Could be a pub crawl, more likely the chord progression of blues, but my drunken jesting query met with a shrug from the guitarist, the name 12 Bars Later means either, whatever!
I might not have been so far from a truth, in that over this bank holiday 12 Bars Later nail four bars; played the Crown at Bishop’s Cannings Saturday afternoon, switched to The Southgate later, and Sunday it’s over to Calne to play the Talbot’s mini-fest at 2pm, and the Gurkha Baynjan Restaurant at 8. Given a few more days I reckoned they could’ve shaken the rafters of a further eight!
Why is this narrowboat three-piece Wiltshire blues band fully-booked for gigs this weekend? Proof in the pudding, arm twisted, I nipped to the Gate to find out for myself.
Arriving late due to FullTone, it was immediately obvious, jigging up to the bar like the crows in Dumbo, their sound in its simplicity is irresistible, their stage pressence is immediately likeable. Confident Female fronted bassist, Helen Carter, banters well with the slight crowd and has the gritty vocal range of Joan Jett, while drummer and guitarist work in unison, and we’re grinding to some down and dirty electric blues.
Yet there’s something more universally appealing here, 12 Bars Later will hook any classic tune duck, and ease it out of the pool with a blues makeover. The prize on the butt of said duck for anyone who books them will be enthused and delighted punters. This could be because they were once known as The Blue Rose Band, a seemingly more function band type name.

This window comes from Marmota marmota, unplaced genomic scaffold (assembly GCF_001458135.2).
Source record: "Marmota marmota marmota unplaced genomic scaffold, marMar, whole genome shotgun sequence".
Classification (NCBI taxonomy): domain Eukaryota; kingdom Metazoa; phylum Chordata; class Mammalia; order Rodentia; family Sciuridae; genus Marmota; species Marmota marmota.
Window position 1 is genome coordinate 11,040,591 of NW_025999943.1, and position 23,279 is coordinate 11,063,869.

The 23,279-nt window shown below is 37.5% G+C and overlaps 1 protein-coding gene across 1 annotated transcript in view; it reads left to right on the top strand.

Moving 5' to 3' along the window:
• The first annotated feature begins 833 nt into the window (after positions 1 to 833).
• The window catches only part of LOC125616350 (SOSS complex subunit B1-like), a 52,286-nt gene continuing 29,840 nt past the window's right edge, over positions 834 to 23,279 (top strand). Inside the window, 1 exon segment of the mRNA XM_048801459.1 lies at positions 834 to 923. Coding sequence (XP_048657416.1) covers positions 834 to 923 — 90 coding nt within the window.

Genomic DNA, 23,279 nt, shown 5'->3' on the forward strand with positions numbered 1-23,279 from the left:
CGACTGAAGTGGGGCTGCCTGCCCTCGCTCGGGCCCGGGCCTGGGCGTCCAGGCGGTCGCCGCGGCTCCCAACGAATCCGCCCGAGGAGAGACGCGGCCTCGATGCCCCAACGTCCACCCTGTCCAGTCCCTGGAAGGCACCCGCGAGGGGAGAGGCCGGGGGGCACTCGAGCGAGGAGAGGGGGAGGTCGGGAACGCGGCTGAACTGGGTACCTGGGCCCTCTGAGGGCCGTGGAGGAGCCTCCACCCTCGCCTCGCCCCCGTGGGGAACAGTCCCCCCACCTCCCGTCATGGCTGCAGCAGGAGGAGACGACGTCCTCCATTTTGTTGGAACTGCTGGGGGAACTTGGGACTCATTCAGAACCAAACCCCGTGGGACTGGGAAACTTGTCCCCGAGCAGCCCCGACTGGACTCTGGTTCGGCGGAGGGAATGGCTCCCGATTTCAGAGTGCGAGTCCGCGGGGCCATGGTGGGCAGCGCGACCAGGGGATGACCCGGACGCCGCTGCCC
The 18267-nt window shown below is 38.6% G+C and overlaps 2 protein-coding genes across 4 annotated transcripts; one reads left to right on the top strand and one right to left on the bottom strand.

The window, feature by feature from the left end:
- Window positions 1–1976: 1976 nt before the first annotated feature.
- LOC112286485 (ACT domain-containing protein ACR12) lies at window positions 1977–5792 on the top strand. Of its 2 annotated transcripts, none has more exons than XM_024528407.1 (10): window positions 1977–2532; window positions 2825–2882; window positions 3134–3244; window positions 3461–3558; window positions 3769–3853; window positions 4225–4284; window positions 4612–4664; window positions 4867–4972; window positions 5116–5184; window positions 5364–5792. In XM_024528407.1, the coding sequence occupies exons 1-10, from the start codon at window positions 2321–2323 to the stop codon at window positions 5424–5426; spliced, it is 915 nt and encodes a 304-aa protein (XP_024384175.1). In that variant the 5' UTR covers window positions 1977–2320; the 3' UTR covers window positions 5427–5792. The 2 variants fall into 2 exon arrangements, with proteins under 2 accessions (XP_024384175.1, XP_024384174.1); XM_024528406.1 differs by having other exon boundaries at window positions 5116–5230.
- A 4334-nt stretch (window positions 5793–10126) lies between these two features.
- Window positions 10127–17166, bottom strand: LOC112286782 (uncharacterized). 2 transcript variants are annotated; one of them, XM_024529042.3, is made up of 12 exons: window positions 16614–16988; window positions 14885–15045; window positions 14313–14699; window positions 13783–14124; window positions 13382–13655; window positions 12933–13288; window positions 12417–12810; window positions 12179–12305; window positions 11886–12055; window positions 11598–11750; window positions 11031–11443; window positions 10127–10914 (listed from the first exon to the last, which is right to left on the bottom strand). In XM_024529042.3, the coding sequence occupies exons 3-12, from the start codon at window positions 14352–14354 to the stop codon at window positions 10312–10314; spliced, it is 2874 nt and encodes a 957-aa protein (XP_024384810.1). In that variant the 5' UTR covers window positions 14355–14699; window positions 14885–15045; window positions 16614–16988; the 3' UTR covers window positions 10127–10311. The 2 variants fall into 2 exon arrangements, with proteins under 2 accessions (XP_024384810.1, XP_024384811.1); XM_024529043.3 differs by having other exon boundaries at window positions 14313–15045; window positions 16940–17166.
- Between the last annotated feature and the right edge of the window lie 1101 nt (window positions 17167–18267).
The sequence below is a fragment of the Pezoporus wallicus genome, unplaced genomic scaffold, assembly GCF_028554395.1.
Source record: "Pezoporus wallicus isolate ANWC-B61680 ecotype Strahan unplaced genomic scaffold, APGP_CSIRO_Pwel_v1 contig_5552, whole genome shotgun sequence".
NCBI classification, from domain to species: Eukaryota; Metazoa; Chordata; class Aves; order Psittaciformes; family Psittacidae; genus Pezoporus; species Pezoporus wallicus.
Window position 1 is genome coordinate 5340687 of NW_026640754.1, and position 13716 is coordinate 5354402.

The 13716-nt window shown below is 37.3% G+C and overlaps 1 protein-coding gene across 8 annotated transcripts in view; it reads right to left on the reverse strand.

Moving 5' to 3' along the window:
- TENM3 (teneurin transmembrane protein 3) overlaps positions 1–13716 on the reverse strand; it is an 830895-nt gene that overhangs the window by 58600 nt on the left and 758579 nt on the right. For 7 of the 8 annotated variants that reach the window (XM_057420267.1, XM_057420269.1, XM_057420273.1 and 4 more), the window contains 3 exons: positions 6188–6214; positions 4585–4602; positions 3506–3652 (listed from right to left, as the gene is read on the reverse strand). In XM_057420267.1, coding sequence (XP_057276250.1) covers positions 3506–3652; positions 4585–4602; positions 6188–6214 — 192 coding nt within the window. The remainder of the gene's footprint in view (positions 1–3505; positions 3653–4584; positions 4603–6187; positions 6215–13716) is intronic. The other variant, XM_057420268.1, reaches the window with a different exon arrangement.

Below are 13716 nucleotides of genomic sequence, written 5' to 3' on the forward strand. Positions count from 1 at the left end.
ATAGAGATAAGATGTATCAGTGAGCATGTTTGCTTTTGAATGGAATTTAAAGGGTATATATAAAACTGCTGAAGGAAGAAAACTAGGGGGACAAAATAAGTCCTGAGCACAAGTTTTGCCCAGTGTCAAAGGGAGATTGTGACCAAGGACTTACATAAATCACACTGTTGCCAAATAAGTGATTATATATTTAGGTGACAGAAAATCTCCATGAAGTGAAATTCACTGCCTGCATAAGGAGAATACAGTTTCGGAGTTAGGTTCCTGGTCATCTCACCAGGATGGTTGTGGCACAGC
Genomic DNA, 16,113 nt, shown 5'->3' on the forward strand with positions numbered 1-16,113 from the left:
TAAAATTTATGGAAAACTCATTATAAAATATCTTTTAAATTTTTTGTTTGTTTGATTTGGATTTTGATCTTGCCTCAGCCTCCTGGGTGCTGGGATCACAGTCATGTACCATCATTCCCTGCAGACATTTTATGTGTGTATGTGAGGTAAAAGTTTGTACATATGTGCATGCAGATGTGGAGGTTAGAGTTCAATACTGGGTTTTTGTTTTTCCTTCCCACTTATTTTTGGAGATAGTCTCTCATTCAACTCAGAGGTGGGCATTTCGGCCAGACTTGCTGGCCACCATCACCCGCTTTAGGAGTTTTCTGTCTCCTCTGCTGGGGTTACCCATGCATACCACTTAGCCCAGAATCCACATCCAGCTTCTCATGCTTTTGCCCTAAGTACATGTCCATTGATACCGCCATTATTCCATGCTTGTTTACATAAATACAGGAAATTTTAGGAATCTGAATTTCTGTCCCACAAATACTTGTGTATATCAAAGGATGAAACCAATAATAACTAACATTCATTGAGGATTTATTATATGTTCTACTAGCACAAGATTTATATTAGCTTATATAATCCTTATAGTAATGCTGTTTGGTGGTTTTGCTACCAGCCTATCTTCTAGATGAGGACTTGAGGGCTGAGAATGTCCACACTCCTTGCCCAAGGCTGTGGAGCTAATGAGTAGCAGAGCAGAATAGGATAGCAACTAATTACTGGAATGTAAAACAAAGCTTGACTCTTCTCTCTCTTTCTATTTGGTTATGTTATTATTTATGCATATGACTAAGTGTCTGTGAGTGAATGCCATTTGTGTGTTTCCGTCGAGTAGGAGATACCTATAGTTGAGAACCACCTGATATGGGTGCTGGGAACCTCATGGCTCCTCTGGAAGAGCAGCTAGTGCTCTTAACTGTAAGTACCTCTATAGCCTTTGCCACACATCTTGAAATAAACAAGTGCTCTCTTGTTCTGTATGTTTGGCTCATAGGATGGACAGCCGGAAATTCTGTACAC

So yeah, while Howlin Wolf, Muddy Waters and obviously apt Rolling Stones covers were adroitly delivered with passion and a deserved hard-edge, they applied the same ethos to some well-crafted originals, of which they’ve recently recorded for a forthcoming debut, and what was more for the supportive audience, sing-along covers like Elvis’ Burning Love, You Never Can Tell by Chuck Berry, and even Eddie Floyd’s Knock on Wood. The latter of which they amusingly claimed was “as close to disco as we get!”
It’s an appropriate rebranding, for a highly entertaining pub band; certainly floated my boat, and likewise the blossoming crowd at The Southgate, as FullTone closed and folk headed over. For me, as acomplished and professional the sound of a full orchestra pushing pop hits is, it was of a generation next, for me, and I couldn’t nostalgically relate to Britney and Spice Girls covers any more than I did at the time. The Southgate was my safe haven, and boy, 12 Bars Later fit there like a glove, cumulative to another fantastic night at our dependable best pub in Devizes for the down-to-earth music aficionado.
Wowzers, someone’s put a musical rocket up Swindon’s you-know-where, and is due to ignite it over September! You’ve never had it so good, Swindonites, as Swindon Shuffle announce their line-up ahead of the weekend of 15th-18th September AND an inaugural Swindon Folk & Blues Festival is announced by The Jazz Knights the very following Saturday, 24th……